Robert Glynne-Jones: In my non-teaching clinical setting, I get an email from management on the day a drug is going to be approved by NICE to flag that it is now eligible for use, and this is often the first time I hear about the availability of a new drug for use within the NHS.
Box 1: Who are the key stakeholders in your locality involved in ensuring that specialised medicines approved by NICE/NHS England can be appropriately accessed in line with guidance?
Peter Clark: The key stakeholders from my perspective are NHS England Specialised Commissioning
(central and in the commissioning hubs), the treating hospital trust, and the oncologist/haematologist who
signs the prescription.
Patrick McGinley: The stakeholders include our pharmacists and pharmacy staff, clinicians, Service Level Agreement staff, NHS England Specialised Commissioning Director, Director of Commissioning Operations, and the CPAG.
Jacky Turner: Pharmaceutical companies, who want to see maximum uptake; NHS England, who want to ensure (and often monitor) that medicines are being used in line with the guidance issued; lead clinicians; the local chemotherapy group at a trust, who will often manage the implementation of new cancer medicine; a team consisting of members of the oncology pharmacy team, the trust finance team, and members of the information department, who ensure that the submission of data to NHS England is correct; and the Formulary Committee, a multidisciplinary group consisting of lead cancer nurses, lead oncology pharmacists, and lead oncology/haematology consultants, often with a business manager and information department lead in attendance. In acute trusts/foundation trusts in England, all NICE/NHS England-approved medicines will be published on the relevant trust’s formulary; this requires submission via the medicines evaluation process
within the organisation, which is often led by the Medicines Information Department, Chief Pharmacist, and Formulary Committee.
Box 2: Summary of key learnings from the Pharmacy Aseptic Services Review by NHS Improvement, March 20184
Adapted from: NHS Improvement. Pharmacy aseptic services review—summary of key findings. Specialist Pharmacy Service, 2018. Available at: www.sps.nhs.uk/articles/review-of-nhs-pharmacy-aseptic-services-summary-of-key-findings/
Contains public sector information licensed under the Open Government Licence v3.0 (www.nationalarchives.gov.uk/doc/open-government-licence/version/3/).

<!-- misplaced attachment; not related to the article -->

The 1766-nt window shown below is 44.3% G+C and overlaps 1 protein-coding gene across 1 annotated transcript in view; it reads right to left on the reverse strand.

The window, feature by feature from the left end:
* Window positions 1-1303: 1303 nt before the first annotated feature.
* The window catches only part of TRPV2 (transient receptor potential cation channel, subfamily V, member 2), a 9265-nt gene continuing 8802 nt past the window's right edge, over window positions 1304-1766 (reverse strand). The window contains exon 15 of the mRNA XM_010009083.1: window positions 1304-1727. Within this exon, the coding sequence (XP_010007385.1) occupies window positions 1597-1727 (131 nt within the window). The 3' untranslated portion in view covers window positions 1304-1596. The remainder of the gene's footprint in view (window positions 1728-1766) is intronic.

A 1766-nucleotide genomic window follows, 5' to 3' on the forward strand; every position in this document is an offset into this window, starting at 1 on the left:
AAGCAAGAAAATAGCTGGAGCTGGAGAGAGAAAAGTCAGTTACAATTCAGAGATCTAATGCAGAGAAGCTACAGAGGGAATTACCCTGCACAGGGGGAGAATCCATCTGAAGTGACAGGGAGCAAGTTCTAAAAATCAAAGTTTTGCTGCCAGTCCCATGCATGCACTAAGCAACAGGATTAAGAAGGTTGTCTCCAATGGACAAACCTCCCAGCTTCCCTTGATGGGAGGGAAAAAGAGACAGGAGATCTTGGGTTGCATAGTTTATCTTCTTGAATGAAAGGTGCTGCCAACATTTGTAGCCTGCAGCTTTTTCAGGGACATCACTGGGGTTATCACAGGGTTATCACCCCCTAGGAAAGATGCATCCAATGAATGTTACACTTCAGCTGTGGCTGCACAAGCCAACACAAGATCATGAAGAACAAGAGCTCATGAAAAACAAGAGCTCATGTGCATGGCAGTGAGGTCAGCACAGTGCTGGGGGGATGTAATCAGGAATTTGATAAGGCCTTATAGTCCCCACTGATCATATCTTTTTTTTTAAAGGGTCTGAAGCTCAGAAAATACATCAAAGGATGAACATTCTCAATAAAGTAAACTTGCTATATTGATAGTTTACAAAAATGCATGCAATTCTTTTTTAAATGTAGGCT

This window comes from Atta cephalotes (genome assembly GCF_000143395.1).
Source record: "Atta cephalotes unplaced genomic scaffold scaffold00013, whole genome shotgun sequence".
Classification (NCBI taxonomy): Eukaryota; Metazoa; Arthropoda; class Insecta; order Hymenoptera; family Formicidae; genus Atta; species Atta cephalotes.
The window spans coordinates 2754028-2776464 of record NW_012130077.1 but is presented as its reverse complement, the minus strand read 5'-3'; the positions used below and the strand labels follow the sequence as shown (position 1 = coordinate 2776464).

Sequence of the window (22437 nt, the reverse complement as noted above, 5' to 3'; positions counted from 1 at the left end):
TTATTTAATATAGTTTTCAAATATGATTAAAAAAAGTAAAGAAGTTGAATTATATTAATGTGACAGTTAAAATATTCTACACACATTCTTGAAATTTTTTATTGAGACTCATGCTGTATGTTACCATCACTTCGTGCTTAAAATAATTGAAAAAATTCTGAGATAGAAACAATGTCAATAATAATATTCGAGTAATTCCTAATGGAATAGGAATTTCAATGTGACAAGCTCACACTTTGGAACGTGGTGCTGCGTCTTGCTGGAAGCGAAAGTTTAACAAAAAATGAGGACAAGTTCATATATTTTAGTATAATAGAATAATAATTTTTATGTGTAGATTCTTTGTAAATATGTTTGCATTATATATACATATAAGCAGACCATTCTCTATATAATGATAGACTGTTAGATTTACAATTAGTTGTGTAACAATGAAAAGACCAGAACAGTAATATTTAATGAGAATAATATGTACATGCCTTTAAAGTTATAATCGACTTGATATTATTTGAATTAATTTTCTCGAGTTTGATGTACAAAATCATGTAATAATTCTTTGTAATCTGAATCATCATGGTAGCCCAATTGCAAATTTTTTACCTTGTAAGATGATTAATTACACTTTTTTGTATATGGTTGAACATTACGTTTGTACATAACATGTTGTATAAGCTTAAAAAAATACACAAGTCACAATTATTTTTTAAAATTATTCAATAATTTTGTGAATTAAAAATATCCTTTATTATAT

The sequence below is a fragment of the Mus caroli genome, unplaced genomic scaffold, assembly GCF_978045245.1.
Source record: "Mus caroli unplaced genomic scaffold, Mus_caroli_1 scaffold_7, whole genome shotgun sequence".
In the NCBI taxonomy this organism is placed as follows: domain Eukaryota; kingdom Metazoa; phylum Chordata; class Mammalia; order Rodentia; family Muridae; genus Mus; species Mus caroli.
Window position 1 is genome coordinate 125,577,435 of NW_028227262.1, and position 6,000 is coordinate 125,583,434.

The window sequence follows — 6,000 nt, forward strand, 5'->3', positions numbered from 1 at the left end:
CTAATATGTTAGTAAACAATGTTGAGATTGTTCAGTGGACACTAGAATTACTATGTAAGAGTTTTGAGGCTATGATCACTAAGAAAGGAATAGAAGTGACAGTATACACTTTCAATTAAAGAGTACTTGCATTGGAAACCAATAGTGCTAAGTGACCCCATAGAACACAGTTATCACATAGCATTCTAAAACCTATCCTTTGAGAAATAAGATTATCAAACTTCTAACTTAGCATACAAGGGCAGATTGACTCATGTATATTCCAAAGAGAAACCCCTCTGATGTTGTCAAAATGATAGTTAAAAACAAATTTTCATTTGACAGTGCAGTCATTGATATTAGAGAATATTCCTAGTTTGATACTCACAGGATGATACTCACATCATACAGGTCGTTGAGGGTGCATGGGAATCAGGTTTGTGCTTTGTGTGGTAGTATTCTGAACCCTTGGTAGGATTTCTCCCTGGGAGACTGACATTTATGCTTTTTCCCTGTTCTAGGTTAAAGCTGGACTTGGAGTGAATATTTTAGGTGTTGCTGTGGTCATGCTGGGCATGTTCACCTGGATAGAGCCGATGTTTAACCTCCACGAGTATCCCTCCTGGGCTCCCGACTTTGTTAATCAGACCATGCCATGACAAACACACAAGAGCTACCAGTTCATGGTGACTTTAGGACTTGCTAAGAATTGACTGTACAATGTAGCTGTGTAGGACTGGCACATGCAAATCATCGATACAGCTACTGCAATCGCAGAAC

There is no formal system to identify barriers or issues for implementation, and it is left up to the clinical lead to ensure implementation, which, in some cases, has led to delays of months, even up to a year, between approval and implementation in practice.
Peter Clark: The cascade system from commissioning hubs down to clinicians and pharmacists is variable, so it is good to hear that you are receiving circulars on the day a drug is approved. The fact that NHS England has 90 days to fund a drug after a positive TA does, in itself, act as a pre-warning system with respect to non-cancer drugs. However, the CDF routinely provides funding to cover the 5-month gap after NICE recommends a cancer drug and, in providing the opportunity for that funding, the CDF is effectively putting pressure on the provision system. We cannot give advanced warning because, in effect, the first warning is when NICE issues its final appraisal determination, so the only warning is given to commissioners, who need to line everything up in terms of provision.
Robert Glynne-Jones: I understand that, but there is no provision to assess any issues that will make it difficult to introduce the drug within the trust. The lead is just expected to implement the CDF’s decision and, in some cases, particularly for rare cancers, the clinical lead is unclear, and the trust’s chemotherapy lead is often not willing to take on that responsibility.
There is no formal system to identify barriers or issues for implementation, and it is left up to the clinical lead to ensure implementation, which, in some cases, has led to delays of months, even up to a year, between approval and implementation in practice.